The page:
Guns and things

Sorry to dwell on guns and traffic, but they are the two
most conspicuous features of Kabul along with the utter poverty and collapsed
structures everywhere. I just came back from a little walk up and down my
street and a few side streets. They are all enclosed at either end with
barricades and armed guards. My street, on which sits the IMF guesthouse, has
six barricades spaced out from one end to the other, two with zig zig concrete
approaches, a dozen armed pillboxes and about 50 or 60 armed guards. Behind the
sand bags and high concrete walls are houses like mine, the Canadian Embassy,
the British Embassy, the World Bank and a few others. You can’t see any of them
from the street. The side streets are even more cluttered with barriers. The
guards find my strolls amusing, I think, as they wave me on through their
respective checkpoints with a smile. The weather out today is wonderful. The
nearby Himalayan Mountains—the other most conspicuous feature of Kabul—were
shining beautifully in the sun.

Guns—AK 47s mainly—are everywhere, inside the central bank
and out. You just get used to it. Driving between the IMF guesthouse and the
central bank we always pass a number of pickup trucks with three or four guys
in the back with machine guns. Some are police. Some are dressed in black with
black masks covering their entire faces (not just their mouths cowboy style).
It can be kind of spooky. The masked ones are not as usual.

As usual, there are several Canadians staying in our
guesthouse. These guys are preparing for a major irrigation/farming project
near Kandahar that involves repairing a damn and levies, introducing more
efficient irrigation techniques and equipment, training maintenance people, working
with farmers to introduce new crops (poppies don’t need much water so this
opens up broader options), adjustments in processing plants, establishing markets
for the new crops and transportation to get them there, and political
negotiations with the surrounding village chiefs to obtain their buy in and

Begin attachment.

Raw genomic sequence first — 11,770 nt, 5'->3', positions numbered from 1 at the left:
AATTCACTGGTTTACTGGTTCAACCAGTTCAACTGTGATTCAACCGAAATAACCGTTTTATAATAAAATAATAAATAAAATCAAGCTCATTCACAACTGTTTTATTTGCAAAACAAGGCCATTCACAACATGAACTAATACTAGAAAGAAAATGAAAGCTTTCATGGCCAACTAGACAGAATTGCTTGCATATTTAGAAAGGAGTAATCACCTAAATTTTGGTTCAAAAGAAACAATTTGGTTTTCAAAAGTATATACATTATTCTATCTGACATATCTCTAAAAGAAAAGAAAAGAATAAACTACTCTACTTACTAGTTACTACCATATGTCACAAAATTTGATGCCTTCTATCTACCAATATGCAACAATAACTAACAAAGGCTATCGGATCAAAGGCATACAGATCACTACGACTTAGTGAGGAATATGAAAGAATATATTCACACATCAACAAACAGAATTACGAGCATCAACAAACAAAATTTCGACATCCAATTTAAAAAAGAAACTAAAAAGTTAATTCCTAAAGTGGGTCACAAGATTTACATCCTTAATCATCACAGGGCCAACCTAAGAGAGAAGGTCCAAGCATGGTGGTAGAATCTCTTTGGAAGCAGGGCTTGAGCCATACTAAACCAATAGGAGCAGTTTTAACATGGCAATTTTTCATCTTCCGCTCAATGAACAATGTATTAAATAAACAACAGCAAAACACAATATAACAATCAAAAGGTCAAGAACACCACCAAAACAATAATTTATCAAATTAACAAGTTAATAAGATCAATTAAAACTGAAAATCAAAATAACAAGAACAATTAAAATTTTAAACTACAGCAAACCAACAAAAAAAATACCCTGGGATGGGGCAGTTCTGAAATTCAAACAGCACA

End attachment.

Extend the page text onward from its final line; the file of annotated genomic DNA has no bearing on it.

cooperation (some of the land along the waterway is owned by Taliban). My
Canadian friends commented how shockingly large a share of the project’s costs
went for security (one of their cars had already been hit by gun fire). I
replied that five years from now a congressional (Parliamentary) inquiry would
notice and refer to the large and wasteful payments to securities contractors
who made big profits (if they survived). Did someone think we could have a war cheaply? A private American security company has gotten into trouble here recently. I hope this does not give outsourcing a bad name because it is generally a very good and efficient thing to do.

Traffic has gone from bad to worse. The economy is
growing rapidly (around 10 percent per year for the last seven years) and
people keep buying more cars. But as security has deteriorated, more and more
roads are closed to regular traffic or more checkpoints erected, so more cars
are trying to travel fewer roads. Those still moving their commerce by donkey
cart and wheel borrow have an advantage. The IMF has three heavy armored cars
with three very skilled drivers. In my seven and a half years of coming here
never once have they hit or even grazed anything (or anyone). Thus I guess I
can still believe in miracles.

About wcoats

I specialize in advising central banks on monetary policy and the development of the capacity to formulate and implement monetary policy.  I joined the International Monetary Fund in 1975 from which I retired in 2003 as Assistant Director of the Monetary and Financial Systems Department. While at the IMF I led or participated in missions to the central banks of over twenty countries (including Afghanistan, Bosnia, Croatia, Egypt, Iraq, Israel, Kazakhstan, Kenya, Kosovo, Kyrgystan, Moldova, Serbia, Turkey, West Bank and Gaza Strip, and Zimbabwe) and was seconded as a visiting economist to the Board of Governors of the Federal Reserve System (1979-80), and to the World Bank's World Development Report team in 1989.  After retirement from the IMF I was a member of the Board of the Cayman Islands Monetary Authority from 2003-10 and of the editorial board of the Cayman Financial Review from 2010-2017.  Prior to joining the IMF I was Assistant Prof of Economics at UVa from 1970-75.  I am currently a fellow of Johns Hopkins Krieger School of Arts and Sciences, Institute for Applied Economics, Global Health, and the Study of Business Enterprise.  In March 2019 Central Banking Journal awarded me for my “Outstanding Contribution for Capacity Building.”  My most recent book is One Currency for Bosnia: Creating the Central Bank of Bosnia and Herzegovina. I have a BA in Economics from the UC Berkeley and a PhD in Economics from the University of Chicago. My dissertation committee was chaired by Milton Friedman and included Robert J. Gordon.
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